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The endless wrangling over the rights to water from the Klamath River, the second largest river in California, may finally be over. The dispute has involved farmers and fishermen, the U.S. Government and Native American tribes. Among other things, the proposed agreement would establish a water bank to maintain water levels in times of drought. It would rebuild fish populations and habitats, and it would allocate water for agriculture and wildlife.

The deal has been two years in the works and it hinges in part on the destruction of four hydroelectric dams. That will be the largest dam removal in U.S. history. But first, as David Gorn reports, the owner of those dams has to agree to the demolition.

DAVID GORN: In the unpredictable world of California politics, you can always count on one thing, if there's water, there's a fight. And there's been no water fight quite like the one over the Klamath River. You've got massive salmon kills, federal bailouts for ocean fishermen, longstanding feuds, and Warren Buffet's electric company at the center of all of it. It's quite a mix. But wonder of wonders, says state fish and game official Steve Thompson, there has been a breakthrough, an agreement.

Mr. STEVE THOMPSON (Regional Director, California Department of Fish & Game): Tension and stress along the river has been going on for longer than I'm alive. So the fact that very different groups have come together to come up with solutions, functional solutions on the river is nothing short of amazing.

GORN: Everyone along the river it seems has had a hand in the recent agreement. Farmers who need the water to irrigate, Native Americans down river who need water flowing for some of the largest salmon runs in the nation, state agencies from California and Oregon, the Department of the Interior, Environmentalists, irrigators, regulators. For the first time in recent memory, everyone is in agreement. Well, not quite everyone.

(Soundbite of gushing water)

GORN: The flashpoint of the last remaining Klamath argument is here, at the Iron Gate dam. The Iron Gate sounds a lot more imposing than it is; really it's not much of a dam. It looks like a big pile of rock, walking up the river with a large straw coming down on side of it, leading into a small, energy-generating room.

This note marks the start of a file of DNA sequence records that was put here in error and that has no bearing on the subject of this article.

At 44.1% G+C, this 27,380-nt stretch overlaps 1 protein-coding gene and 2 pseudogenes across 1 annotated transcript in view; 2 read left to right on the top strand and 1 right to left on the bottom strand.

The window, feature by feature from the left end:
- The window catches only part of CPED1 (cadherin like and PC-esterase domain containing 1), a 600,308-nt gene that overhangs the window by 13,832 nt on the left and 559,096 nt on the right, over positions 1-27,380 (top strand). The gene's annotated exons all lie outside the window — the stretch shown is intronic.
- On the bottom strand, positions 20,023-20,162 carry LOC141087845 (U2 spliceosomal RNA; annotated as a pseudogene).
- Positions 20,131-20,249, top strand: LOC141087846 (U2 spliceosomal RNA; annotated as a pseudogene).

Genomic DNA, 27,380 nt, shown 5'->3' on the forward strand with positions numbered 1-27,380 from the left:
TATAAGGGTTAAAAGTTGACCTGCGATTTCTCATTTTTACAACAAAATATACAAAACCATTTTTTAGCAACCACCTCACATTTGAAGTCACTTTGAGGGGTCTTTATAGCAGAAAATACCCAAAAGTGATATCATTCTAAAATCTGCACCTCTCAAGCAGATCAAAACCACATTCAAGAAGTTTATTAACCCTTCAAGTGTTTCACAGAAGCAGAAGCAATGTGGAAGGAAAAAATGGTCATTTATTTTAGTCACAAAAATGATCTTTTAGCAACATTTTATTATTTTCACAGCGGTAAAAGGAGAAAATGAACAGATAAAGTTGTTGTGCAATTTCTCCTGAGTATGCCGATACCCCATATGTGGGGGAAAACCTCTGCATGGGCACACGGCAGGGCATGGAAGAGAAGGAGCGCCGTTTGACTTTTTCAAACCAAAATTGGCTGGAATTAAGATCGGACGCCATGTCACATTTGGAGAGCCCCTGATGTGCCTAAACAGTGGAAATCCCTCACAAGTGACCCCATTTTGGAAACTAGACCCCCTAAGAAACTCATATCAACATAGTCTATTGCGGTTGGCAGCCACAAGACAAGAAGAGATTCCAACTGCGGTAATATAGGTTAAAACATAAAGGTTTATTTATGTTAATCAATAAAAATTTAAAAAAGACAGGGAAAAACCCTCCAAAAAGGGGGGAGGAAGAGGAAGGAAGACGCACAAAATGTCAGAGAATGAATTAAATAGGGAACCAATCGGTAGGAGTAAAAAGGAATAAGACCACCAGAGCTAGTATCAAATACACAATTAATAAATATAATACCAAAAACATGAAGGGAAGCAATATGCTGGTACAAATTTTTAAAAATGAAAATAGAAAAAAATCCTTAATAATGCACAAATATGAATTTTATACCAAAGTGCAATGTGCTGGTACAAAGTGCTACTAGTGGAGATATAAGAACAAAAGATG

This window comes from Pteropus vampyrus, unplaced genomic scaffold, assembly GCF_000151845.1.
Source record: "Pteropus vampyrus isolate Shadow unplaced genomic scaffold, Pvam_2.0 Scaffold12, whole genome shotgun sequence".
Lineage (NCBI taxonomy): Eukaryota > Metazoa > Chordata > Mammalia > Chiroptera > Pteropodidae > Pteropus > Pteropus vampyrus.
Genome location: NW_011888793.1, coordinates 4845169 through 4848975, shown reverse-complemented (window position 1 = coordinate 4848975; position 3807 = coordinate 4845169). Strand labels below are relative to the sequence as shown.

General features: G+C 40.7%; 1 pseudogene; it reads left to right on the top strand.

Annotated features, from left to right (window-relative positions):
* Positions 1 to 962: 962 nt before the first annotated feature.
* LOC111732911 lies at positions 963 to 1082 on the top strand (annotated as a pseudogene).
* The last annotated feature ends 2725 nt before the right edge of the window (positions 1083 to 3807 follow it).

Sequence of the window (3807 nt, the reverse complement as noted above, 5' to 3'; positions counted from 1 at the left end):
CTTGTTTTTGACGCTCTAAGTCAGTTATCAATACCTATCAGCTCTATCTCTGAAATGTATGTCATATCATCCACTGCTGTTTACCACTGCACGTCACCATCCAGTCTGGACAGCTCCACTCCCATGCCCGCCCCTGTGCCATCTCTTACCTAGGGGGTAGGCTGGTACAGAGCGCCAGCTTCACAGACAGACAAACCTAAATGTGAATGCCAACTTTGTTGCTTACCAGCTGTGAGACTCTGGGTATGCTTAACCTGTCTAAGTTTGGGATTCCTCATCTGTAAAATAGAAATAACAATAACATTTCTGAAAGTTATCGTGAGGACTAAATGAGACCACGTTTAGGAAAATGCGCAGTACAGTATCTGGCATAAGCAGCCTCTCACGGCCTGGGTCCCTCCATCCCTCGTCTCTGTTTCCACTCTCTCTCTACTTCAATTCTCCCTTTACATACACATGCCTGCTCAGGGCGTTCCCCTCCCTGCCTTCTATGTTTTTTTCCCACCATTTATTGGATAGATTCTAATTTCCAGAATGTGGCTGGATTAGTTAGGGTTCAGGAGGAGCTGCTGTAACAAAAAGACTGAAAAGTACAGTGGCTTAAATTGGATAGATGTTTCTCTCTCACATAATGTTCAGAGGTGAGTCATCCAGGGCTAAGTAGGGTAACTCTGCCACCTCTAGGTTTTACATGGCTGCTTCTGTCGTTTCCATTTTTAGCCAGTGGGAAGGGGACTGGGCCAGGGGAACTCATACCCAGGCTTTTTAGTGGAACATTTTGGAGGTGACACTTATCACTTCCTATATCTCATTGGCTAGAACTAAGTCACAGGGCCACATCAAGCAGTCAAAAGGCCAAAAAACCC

This generator produces about 18 megawatts of power. Altogether, the four hydroelectric dams on the Klamath pump out enough electricity to supply about 70,000 homes. Of the four dams, Iron Gate is the southern most one, which means it is as far as salmon are allowed to go up to river.

Mr. TROY FLETCHER (Yurok Tribal Leader): Historically, fish went much farther up into the Klamath basin.

GORN: Troy Fletcher is a Yurokenisian(ph) tribal leader. The Yurok had long been against these dams saying they've altered the entire river, keeping salmon and steelhead away from their spawning grounds and fallowing the water.

Mr. FLETCHER: This dam here, Iron Gate dam, represents the ending point that has driven many of those species of fish to the brink of extinction.

GORN: But these days, the Yurok are far from alone in trying to take down the dams. The Federal Energy Regulatory Commission said it won't renew the license for the dams unless costly improvements are made. The California Energy Commission said it would be cheaper to destroy the dams than upgrade them. And now all the stakeholders on the river all say the same thing - take out the dams.

Not so fast, says Toby Freeman.

Mr. TOBY FREEMAN (Hydro Relicensing Manager, PacifiCorp): I think that the rationale for dam removal is not very well supported and I think the environmental risks associated with dam removal is quite high.

GORN: Freeman is a spokesman for the company that owns the dams, PacifiCorp, which is owned by billionaire Warren Buffet. First off, Freeman says, those salmon get a 190 miles to roam up the Klamath before they even encounter the dam.

Mr. FREEMAN: Actually, no, we are not seeing salmon and steelhead right now banging their heads against Iron Gate dam in hopes of moving upstream.

GORN: In fact, Freeman goes a step further to say that the dams actually might help the salmon by breaking up algae blooms from the lake that feeds the river, thereby improving water quality.

Mr. FREEMAN: To put it simply, our hydroelectric project appears from the data to be functioning much like a sewage treatment plant.

GORN: The resistance put up by PacifiCorp is understandable. It is not just the $97 million a year in electricity at stake, but also the cost of demolition and debris removal could balloon out of control. At its root, this is a financial decision. Will it cost more to upgrade the dams or to destroy them? PacifiCorp is meeting now with government officials and river representatives to try to work that equation out. Several committee members said a decision could come in the next two months.

For NPR News, I'm David Gorn.

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